Hello,

On 15 Ԧ 2011, at 6:06 .., Robert Klemme wrote:

> On Mon, Aug 15, 2011 at 12:48 AM, Panagiotis Atmatzidis
> <ml / convalesco.org> wrote:
>> Hello,
>> 
>> On 14 Ԧ 2011, at 10:22 .., Gunther Diemant wrote:
>> 
>>> I would say, you should only call
>>> x.readlog
>>> and not
>>> puts x.readlog
>>> 
>>> You call put in the method which gives you the desired output. The 'raw'
>>> output is the return value of the readlog method, which you don't want to be
>>> printed.
>> 
>> I had the feeling that it was something that obvious that I'm missing but I focused so much on the function that I missed it!
> 
> A few more remarks: since those files can be large a better choice is
> usually to use File.foreach.  You can also shorten your regexp a bit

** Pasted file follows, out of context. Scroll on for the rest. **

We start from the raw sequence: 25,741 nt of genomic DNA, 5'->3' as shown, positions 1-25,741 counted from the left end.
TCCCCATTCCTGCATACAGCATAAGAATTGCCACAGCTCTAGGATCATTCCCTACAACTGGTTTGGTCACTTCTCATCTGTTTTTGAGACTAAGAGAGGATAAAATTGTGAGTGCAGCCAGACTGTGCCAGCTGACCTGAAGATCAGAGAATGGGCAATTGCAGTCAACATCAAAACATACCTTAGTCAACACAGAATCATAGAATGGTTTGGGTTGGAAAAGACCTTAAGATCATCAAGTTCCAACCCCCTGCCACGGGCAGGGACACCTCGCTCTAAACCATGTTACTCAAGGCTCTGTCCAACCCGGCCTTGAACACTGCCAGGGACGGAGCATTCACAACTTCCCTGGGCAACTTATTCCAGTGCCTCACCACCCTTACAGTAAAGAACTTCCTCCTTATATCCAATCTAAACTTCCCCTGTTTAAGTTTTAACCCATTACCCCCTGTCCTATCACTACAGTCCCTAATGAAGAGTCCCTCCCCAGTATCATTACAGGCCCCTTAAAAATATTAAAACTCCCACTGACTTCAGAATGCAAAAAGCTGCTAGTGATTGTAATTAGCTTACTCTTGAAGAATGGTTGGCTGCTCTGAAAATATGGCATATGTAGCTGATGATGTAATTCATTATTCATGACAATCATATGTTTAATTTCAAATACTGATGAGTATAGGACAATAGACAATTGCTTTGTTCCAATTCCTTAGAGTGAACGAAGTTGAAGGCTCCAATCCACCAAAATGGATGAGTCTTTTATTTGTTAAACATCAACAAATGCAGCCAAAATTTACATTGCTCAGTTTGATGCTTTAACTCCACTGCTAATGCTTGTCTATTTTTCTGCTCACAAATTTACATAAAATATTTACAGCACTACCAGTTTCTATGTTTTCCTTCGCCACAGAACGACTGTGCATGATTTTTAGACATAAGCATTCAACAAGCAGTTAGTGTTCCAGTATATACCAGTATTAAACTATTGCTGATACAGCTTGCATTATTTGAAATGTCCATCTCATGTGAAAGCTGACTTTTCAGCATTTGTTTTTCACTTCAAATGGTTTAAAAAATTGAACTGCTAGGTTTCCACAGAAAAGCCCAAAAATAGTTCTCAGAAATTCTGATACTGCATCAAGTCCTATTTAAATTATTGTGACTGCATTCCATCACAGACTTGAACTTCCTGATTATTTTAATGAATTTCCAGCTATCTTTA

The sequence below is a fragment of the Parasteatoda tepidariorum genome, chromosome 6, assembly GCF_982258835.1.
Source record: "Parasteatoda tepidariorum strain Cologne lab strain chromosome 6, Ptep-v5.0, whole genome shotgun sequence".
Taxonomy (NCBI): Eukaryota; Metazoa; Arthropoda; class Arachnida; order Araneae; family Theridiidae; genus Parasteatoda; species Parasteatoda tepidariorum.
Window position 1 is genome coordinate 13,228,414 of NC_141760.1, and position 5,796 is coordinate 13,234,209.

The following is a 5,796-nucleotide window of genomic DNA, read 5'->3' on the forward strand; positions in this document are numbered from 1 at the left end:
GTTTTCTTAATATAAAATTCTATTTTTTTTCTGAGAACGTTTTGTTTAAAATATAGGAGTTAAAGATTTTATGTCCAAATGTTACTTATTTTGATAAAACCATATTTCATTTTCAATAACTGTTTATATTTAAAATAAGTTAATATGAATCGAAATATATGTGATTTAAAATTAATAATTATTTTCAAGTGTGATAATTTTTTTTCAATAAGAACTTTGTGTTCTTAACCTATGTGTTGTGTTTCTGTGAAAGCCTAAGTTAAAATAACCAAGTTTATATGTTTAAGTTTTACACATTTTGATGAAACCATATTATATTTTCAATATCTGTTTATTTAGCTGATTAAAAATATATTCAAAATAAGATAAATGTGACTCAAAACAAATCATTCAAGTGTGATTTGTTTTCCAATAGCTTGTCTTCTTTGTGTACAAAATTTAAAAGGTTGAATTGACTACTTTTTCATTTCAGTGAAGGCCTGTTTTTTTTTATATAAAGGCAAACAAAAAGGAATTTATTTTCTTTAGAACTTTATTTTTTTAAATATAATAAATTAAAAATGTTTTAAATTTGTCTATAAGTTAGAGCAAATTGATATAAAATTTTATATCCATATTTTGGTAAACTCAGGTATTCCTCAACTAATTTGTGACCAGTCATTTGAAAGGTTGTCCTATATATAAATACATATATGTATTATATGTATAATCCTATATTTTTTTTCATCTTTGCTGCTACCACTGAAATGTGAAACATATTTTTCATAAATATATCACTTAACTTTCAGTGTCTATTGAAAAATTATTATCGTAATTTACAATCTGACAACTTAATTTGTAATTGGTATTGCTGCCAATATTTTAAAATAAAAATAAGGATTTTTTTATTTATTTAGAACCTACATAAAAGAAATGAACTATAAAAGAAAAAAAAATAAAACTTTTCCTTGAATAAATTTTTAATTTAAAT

> by using non capturing groups with repetition markers.
> 
> Example (untested):
> 
> File.foreach @logfile do |line|
>  if /^(\d{4}(?:-\d\d){2}).*?(\d{2}(?::\d{2}){2},\d{3}).*?(Ban).*?(\d{1,3}(?:\.\d{1,3}){3})/
> =~ line
>    puts "id: #$2 | date: #$1 | IP: #$3"
>  end
> end
> 
> Kind regards
> 
> robert
> 
> -- 
> remember.guy do |as, often| as.you_can - without end
> http://blog.rubybestpractices.com/
> 

Thanks for the pointers Robert! I'll do some checks and probably implement your solution which seems more appropriate,

Best Regards

--
Panagiotis Atmatzidis

personal: atma / convalesco.org
lists: ml / convalesco.org
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The wise man said: "Never argue with an idiot. They bring you down to their level and beat you with experience."